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Figure 3 David Rokeby interacting with Very Nervous System


Issues

We can extract from the discussion of these artists a number of relevant issues concerning generative art systems.

Authorship

A salient issue that emerges when considering the practices of these artists is the question of authorship. They simply outline the scope within which a visual or auditory experience takes place. Its individual characteristics are the a result of the systems interaction with a participant. This dialogue is organic and constantly evolving. In this way, generative systems support the construction of experience by building a collaborative relationship between flexible systems and human actors operating within them. The politics of these artifacts are also of significance since this approach tends toward an almost democratic distribution of authorship between multiple actors.

Participation

The role of the user is also called into question in an interactive artwork. Generative art can provide a means to overcome the paradigm of passive consumption and empower the user. However, it is important that the user is not prevented from engaging critically with the artwork.

Also, If the artwork were mediated by a performer rather than a user, would be possible to include data gathered from aspects of the audience to inform an interactive artwork? Should the role of the audience be passive or active?

Interface

The role of the interface is also important in this context of interactive art. The issue raised by David Rokeby about the social responsibility of the interface would be intriguing to explore further. Also relevant is Mark Weiser’s vision of ubiquitous computing. His view is that computers should become part of our unconscious environment, adapting themselves to our existing behaviour. An interactive artwork seeking to augment a performance would have to adapt to the actions of the performer.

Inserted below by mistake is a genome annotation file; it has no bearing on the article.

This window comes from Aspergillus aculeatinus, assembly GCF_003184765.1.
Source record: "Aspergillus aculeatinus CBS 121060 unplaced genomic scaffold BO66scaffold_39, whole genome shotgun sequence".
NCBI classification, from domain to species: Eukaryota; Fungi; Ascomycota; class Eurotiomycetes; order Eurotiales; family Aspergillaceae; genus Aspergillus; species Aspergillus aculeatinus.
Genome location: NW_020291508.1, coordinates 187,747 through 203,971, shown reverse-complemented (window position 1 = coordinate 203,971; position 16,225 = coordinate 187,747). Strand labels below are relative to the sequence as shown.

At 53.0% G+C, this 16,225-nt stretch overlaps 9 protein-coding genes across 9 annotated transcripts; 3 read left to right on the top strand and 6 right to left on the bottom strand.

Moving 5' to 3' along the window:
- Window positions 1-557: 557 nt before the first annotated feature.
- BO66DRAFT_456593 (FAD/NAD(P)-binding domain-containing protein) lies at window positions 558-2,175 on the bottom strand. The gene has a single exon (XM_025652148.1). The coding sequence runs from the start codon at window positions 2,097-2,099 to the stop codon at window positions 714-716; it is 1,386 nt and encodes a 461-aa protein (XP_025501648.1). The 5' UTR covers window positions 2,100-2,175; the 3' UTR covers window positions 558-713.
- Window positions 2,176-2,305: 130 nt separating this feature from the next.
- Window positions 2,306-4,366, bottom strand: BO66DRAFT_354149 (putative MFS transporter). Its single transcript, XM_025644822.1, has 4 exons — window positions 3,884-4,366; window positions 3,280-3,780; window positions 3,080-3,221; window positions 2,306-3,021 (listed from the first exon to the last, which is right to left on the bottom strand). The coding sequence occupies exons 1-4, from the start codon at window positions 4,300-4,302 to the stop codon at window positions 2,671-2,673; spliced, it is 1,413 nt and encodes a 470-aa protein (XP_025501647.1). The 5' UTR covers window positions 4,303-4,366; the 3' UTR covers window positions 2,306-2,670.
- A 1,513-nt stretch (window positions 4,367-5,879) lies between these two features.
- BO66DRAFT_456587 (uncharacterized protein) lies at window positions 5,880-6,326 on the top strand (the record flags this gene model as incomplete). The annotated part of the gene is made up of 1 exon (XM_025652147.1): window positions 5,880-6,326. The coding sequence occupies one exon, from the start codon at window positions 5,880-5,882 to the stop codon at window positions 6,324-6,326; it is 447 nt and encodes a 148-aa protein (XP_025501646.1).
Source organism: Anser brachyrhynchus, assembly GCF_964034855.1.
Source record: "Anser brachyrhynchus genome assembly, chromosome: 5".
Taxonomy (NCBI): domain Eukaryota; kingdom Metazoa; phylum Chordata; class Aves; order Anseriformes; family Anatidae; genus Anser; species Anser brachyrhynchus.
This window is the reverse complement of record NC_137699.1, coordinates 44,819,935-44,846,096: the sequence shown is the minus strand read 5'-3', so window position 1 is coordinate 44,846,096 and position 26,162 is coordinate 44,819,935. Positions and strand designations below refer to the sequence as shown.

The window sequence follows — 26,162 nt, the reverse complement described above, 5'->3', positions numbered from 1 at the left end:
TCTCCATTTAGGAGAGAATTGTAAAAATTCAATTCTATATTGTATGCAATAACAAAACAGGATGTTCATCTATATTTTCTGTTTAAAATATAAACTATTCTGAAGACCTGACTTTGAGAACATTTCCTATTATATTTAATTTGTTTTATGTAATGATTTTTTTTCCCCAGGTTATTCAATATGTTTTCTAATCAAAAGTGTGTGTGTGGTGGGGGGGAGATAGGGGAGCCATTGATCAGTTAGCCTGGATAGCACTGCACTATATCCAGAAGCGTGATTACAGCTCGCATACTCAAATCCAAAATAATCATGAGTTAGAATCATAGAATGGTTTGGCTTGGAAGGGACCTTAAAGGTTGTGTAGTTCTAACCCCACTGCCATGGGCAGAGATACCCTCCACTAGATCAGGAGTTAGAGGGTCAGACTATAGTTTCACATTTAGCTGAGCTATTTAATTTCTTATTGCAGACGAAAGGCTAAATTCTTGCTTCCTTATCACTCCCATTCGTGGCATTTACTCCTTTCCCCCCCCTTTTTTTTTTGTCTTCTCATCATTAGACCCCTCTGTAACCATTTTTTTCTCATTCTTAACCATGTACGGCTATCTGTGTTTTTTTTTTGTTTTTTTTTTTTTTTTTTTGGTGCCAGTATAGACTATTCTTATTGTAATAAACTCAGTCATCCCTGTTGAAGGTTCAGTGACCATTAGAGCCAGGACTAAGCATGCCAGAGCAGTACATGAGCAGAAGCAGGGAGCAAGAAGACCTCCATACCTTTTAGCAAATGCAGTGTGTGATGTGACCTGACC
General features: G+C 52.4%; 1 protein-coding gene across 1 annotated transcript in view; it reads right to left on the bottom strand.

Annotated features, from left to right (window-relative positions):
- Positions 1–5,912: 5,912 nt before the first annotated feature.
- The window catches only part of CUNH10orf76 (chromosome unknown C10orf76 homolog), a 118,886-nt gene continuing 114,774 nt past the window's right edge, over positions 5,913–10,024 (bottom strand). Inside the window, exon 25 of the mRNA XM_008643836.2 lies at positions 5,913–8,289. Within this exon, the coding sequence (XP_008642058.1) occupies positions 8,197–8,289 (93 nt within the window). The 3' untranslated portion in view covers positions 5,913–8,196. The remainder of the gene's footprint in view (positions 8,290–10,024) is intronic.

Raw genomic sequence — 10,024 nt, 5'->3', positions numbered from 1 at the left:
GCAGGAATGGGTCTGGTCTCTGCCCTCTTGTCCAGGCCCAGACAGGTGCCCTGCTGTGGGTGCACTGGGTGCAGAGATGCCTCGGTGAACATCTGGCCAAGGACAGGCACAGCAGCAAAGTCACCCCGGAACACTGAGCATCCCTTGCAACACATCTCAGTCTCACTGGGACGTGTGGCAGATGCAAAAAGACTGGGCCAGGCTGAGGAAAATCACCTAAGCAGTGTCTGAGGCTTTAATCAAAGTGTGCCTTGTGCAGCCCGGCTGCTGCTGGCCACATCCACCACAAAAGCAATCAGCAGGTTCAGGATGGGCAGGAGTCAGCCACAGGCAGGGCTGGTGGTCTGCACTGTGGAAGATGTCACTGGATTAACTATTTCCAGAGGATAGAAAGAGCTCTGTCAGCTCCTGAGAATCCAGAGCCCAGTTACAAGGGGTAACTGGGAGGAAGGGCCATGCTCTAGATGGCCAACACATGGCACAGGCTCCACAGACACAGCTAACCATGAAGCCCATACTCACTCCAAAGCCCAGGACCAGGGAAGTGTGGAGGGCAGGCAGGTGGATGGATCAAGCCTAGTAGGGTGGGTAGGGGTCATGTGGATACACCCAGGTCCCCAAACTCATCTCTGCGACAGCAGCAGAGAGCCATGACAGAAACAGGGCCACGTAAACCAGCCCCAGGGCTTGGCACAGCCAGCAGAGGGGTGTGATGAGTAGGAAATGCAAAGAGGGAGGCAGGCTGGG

Conclusion

Over the course of this essay I have looked at a number of artists who leverage principles of generative art in their work. They are concerned with the creation of experiences that are unique and individual. They seek to relinquish their control to chance, chaos and coincidence. Various human and non-human actors perform roles in artworks of this kind. Light, space, motion, sound and people come together to create experiences that are temporal and fleeting. By exploring the process by which these artists seek to create image, sound and experience, as well as a discussion of some of the emerging issues that are raised, a solid foundation is laid for further investigation.

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References

[1] Drupas, M., Verity Smith, P., Hattosh-Nemeth, J. (2003) Beyond the mechanical stage-hand: Towards an Aesthetic of real-time Interaction between Musicians, Dancers and Performers and Generative Art in Live Performance [online] Generative Art International Conference <http://www.generativeart.com/on/cic/papersGA2003/a19.htm> [Accessed Dec 2011].
[2] Galanter, P. (2003) What is Generative Art? Complexity Theory as a Context for Art Theory [pdf] Available at: <http://philipgalanter.com/downloads/ga2003_paper.pdf> [Accessed Dec 2011].
[3] Galanter, P. (2003) What is Generative Art? Complexity Theory as a Context for Art Theory [pdf] Available at: <http://philipgalanter.com/downloads/ga2003_paper.pdf> [Accessed Dec 2011].
[4] Galanter, P. (2003) What is Generative Art? Complexity Theory as a Context for Art Theory [pdf] Available at: <http://philipgalanter.com/downloads/ga2003_paper.pdf> [Accessed Dec 2011].
[5] Davis, Joshua. (2003) ‘The Art of Flow’ Siggraph ’03
[6] Eno, Brian (1996) Generative Music, Imagination Conference, San Francisco. Transcript available: <www.inmotionmagazine.com/eno1.html> [Accessed Dec 2011].
[7] Eno, Brian (1996) Generative Music, Imagination Conference, San Francisco. Transcript available: <www.inmotionmagazine.com/eno1.html> [Accessed Dec 2011].
[8] Rokeby, D. (2002) Very Nervous System and the Benefit of Inexact Control Interview, Transcript available: <http://www.brown.edu/Research/dichtung-digital/2003/issue/1/rokeby/> [Accessed Dec 2011].
[9] Very Nervous System, (1991). Rokeby, D. [video] Available at: < http://vimeo.com/8120954> [Accessed Dec 2011].
[10] Rokeby, D. (2002) ‘Transforming Mirrors: Subjectivity and Control in Interactive Media’
[11] Rokeby, D. (2002) ‘Very Nervous System and the Benefit of Inexact Control’ Interview, Transcript available: <http://www.brown.edu/Research/dichtung-digital/2003/issue/1/rokeby/> [Accessed Dec 2011].
[12] Rokeby, D. (1998) ‘The Construction of Experience: Interface as Content’